When it comes right down to it, the precise scope of the motorcycle theft problem is a minor issue. What matters is keeping the motorcycle you own from joining the ranks of the missing. Step one: Don't feed the monster by buying stolen bikes and parts. Step two: Make a relatively modest investment in security gear to reduce the likelihood of theft. Step three: Learn to think like a bike-nabber and alter your behavior to make your machine less of a target.

    You can stop the bad guys, it all comes down to a test of who is more determined-you or them. Luckily you have a lot of resources at your disposal, and with a little forethought you'll never have a lonely ignition key as the only reminder of the motorcycle you once owned.

    How the sleazeballs do it

    The vast majority of motorcycle thieves aren't interested in joyriding on your swell scooter-they simply want to make a buck with it as quickly and safely as possible. Some lone wolves work solo, with nothing more than a slide-hammer (about the cost of a few six-packs) to pop your ignition/steering lock out. Next they turn the remains of the ignition switch on with a screwdriver, hit the starter button, and simply ride away. They might sell the machine to a bigger fish in the criminal sea (probably a pre-arranged deal), which could lead to its swift export or resale. Or it might be stripped of unmarked, easy-to-sell parts and dumped in some ravine. These ride-away thieves can often be encouraged to look elsewhere by security devices like disc locks, cable locks, or U-locks that bind up the wheels; or alarms-particularly the ones that kill the ignition or starter. They'll have to defeat all of this stuff on-site, and that takes time. Flailing around on the ground with bolt cutters, pry bars and jacks is not the way to lead a long and happy criminal career, so they'll look for an easier target.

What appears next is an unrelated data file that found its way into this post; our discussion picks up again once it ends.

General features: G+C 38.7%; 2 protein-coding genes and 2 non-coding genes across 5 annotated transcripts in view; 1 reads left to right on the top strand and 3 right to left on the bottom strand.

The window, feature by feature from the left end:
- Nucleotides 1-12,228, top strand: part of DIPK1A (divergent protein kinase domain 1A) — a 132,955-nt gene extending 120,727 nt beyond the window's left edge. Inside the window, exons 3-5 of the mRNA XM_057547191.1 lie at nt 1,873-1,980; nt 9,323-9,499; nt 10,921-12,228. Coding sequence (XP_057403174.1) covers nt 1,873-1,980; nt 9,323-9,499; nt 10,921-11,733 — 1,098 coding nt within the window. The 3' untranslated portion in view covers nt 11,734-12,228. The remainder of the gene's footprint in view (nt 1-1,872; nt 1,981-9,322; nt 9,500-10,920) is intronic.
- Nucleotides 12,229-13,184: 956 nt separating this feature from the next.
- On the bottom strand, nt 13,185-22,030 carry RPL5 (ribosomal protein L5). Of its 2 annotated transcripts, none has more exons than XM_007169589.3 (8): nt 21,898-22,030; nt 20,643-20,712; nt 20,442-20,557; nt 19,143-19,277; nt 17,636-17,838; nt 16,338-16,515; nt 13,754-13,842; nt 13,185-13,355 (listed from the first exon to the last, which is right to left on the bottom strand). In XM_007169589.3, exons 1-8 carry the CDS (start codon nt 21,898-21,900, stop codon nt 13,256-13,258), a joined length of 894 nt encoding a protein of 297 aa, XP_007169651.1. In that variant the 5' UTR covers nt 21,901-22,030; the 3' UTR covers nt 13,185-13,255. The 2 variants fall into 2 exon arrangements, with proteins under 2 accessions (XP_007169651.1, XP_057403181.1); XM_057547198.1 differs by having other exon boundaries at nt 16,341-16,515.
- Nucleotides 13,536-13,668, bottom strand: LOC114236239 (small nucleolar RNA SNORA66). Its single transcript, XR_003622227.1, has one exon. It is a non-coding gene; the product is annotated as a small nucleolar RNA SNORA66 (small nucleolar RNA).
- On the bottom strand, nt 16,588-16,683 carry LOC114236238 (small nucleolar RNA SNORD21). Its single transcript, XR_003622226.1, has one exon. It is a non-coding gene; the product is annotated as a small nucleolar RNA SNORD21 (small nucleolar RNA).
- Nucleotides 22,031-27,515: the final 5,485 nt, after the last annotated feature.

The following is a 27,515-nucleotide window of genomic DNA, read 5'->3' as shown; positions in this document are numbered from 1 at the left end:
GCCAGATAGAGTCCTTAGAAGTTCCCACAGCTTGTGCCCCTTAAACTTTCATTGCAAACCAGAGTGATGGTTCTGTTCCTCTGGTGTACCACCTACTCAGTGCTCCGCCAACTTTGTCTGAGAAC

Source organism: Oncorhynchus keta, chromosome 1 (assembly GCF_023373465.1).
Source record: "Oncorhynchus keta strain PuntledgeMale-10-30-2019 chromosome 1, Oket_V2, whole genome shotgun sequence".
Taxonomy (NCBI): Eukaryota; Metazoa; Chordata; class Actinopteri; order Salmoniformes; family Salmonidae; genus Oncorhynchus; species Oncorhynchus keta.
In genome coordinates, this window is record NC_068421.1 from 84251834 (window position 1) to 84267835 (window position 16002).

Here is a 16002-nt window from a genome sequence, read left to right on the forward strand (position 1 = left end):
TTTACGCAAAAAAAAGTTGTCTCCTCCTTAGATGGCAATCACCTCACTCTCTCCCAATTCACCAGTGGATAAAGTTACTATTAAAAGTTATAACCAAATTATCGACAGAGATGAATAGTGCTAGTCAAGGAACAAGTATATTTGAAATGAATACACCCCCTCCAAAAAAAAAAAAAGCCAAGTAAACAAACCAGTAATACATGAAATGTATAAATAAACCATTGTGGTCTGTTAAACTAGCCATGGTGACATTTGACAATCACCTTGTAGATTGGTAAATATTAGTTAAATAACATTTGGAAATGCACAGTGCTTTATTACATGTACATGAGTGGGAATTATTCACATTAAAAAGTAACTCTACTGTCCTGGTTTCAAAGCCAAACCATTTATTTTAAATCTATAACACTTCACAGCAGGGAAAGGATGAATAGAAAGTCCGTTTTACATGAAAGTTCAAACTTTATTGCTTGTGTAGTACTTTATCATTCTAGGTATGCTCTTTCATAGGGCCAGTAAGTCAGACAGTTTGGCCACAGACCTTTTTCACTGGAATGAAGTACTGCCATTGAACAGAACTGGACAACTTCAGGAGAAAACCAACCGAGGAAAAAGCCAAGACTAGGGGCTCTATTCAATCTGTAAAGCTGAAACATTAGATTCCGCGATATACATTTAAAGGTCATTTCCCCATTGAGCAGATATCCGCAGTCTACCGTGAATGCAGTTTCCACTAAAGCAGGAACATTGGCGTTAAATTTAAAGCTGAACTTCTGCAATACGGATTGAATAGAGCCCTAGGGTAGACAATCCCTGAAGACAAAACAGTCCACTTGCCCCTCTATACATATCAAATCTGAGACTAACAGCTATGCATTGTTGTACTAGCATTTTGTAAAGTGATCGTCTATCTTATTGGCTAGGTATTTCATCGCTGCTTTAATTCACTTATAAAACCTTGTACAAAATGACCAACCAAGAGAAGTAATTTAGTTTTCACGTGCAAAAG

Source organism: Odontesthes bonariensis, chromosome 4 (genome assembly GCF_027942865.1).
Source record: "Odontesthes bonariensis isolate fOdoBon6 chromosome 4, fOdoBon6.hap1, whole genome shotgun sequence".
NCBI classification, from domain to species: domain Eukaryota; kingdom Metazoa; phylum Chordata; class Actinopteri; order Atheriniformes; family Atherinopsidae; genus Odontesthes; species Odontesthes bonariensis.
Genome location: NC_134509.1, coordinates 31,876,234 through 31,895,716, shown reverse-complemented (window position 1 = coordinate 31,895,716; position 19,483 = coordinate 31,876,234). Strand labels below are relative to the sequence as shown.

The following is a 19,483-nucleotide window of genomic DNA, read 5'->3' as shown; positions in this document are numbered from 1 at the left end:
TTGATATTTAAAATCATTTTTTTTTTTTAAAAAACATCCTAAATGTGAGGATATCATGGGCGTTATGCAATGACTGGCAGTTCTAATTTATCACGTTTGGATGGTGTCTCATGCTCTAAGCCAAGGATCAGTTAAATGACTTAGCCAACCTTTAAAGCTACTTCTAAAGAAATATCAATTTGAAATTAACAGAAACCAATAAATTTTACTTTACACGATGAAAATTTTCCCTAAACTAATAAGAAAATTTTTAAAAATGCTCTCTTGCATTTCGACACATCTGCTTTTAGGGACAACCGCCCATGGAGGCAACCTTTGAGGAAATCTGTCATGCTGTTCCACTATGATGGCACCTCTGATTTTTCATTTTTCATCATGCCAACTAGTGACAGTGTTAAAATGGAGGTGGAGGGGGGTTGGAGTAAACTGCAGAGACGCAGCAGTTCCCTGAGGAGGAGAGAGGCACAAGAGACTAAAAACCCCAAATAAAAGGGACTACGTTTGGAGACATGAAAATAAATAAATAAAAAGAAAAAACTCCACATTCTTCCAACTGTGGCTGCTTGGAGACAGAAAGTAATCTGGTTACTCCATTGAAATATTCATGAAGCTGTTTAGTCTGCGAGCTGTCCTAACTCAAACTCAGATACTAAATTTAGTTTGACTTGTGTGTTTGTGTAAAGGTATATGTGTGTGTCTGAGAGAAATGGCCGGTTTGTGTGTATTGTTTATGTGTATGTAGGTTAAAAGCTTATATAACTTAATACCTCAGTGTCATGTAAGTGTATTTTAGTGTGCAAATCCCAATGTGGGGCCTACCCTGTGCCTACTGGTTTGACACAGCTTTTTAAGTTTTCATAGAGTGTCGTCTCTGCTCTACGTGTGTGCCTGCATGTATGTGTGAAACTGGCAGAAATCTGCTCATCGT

Better organized theft rings favor what the lock companies call lift-away theft. Here's the drill: A few unsavory individuals drive around in a truck or van until they spot a likely target. When the coast is reasonably clear they quietly roll up and several brawny lads spring out and quickly lift the motorcycle into the vehicle. How it lands inside isn't very important. Everyone piles back in, and they drive back to their den of iniquity. Total time at the scene of the crime: one minute, tops. The best way to stop these brutes is with a beefy lock that ties your bike to an immobile object, and a bleating alarm that draws attention should they stick around and try to bust the lock.